- Why Wag! and Rover Aren’t So Hot
Here's how they work: The apps connect dog owners with individuals who are paid to either walk or board your dog. Wag and Rover say their workers undergo an extensive vetting process, but with 50,000 and 80,000 care providers, respectively, it's really up to user reviews to determine the merits of individual walkers or sitters. The innovation is convenient on-demand service, not a higher level of care than what was already available.
There are online quizzes for applicants to take, but there is no in-person witnessing by representatives from either company to assess animal handling ability and skill. Customers select dog walkers and pet sitters in a manner similar to how one chooses an Uber or Lyft driver: looking at starred ratings and availability. A meet-and-greet of the animals with someone who already knows them is not a standard procedure (but they can schedule them). In any case, there is the possibility that strangers are coming into your home. The potential for an attack or a frightened animal that runs away remains high, and in fact, has actually happened to walkers for each company. Walkers for both Wag! and Rover have lost dogs.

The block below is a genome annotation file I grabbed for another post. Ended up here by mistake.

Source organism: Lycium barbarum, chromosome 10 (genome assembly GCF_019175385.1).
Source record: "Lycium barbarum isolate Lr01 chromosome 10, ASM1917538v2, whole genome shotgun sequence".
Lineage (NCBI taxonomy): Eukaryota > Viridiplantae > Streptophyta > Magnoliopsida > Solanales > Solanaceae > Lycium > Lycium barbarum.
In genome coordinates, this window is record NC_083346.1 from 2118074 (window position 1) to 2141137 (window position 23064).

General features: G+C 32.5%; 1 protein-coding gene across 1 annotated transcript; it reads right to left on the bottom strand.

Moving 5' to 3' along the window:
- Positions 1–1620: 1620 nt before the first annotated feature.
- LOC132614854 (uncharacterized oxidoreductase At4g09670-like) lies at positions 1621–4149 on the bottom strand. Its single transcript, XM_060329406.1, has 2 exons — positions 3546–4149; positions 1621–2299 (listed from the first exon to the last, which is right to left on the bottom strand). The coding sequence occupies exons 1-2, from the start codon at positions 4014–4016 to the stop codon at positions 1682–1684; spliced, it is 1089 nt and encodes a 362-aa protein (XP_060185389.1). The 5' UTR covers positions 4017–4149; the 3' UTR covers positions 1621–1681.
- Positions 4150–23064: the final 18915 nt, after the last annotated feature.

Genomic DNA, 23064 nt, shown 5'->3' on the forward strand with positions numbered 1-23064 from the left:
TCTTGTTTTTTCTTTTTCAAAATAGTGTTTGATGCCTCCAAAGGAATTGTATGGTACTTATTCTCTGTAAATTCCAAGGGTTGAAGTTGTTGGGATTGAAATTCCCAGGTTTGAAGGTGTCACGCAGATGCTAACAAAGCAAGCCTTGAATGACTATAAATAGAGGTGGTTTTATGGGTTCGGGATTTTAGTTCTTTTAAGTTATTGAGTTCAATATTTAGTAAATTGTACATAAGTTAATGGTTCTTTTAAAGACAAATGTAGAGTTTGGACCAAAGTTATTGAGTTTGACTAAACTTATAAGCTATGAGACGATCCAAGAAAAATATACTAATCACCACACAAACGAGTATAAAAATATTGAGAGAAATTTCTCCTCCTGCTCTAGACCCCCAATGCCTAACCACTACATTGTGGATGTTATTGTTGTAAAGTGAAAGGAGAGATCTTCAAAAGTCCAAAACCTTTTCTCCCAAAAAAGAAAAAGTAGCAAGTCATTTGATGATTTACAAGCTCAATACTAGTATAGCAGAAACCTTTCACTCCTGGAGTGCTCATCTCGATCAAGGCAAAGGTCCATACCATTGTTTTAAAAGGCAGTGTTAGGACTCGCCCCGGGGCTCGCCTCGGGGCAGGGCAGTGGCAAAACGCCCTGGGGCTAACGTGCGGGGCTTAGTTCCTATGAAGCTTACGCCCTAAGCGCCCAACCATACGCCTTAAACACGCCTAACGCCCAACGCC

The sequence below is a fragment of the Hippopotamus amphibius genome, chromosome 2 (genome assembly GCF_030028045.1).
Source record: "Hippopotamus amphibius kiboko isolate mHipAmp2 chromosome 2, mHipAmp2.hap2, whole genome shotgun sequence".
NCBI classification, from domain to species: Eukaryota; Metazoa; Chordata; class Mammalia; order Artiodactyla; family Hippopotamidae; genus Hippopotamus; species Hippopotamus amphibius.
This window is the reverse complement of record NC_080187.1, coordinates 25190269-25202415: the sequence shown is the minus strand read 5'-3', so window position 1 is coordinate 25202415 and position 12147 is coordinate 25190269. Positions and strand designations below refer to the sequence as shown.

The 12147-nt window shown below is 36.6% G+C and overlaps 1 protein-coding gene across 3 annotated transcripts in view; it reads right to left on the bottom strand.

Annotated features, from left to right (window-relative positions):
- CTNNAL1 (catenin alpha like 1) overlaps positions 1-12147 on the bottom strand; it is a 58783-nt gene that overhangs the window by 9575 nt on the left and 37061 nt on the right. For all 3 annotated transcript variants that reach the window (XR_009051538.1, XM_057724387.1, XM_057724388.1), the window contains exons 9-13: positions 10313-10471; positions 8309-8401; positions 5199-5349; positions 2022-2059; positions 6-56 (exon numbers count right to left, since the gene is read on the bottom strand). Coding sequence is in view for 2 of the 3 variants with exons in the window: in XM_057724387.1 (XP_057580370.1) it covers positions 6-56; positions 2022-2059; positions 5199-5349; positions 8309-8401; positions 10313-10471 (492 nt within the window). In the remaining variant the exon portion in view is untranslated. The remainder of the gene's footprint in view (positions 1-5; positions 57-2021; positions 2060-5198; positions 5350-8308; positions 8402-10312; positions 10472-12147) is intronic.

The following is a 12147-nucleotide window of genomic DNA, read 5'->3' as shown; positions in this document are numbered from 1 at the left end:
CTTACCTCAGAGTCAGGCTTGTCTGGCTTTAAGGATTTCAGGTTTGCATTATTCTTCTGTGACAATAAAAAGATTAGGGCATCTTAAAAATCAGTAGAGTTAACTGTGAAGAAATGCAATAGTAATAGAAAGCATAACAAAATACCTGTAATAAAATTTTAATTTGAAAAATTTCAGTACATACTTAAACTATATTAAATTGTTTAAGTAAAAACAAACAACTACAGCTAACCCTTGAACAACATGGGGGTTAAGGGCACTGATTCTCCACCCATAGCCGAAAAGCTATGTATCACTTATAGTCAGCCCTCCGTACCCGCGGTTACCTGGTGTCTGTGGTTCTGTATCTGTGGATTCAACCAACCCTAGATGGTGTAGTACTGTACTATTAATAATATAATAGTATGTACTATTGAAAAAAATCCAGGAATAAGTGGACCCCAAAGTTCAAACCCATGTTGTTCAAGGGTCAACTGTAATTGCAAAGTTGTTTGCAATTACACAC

Both companies have downplayed their responsibility and have hired attorneys to mitigate any damage to their brands. Wag! has even served one owner whose dog was lost with a cease and desist letter after she publicly complained about the company's handling of the situation on social media.
We have had several customers say they tried these dog walking apps, but their experience is that the "convenience" comes at the price of potentially incompetent care.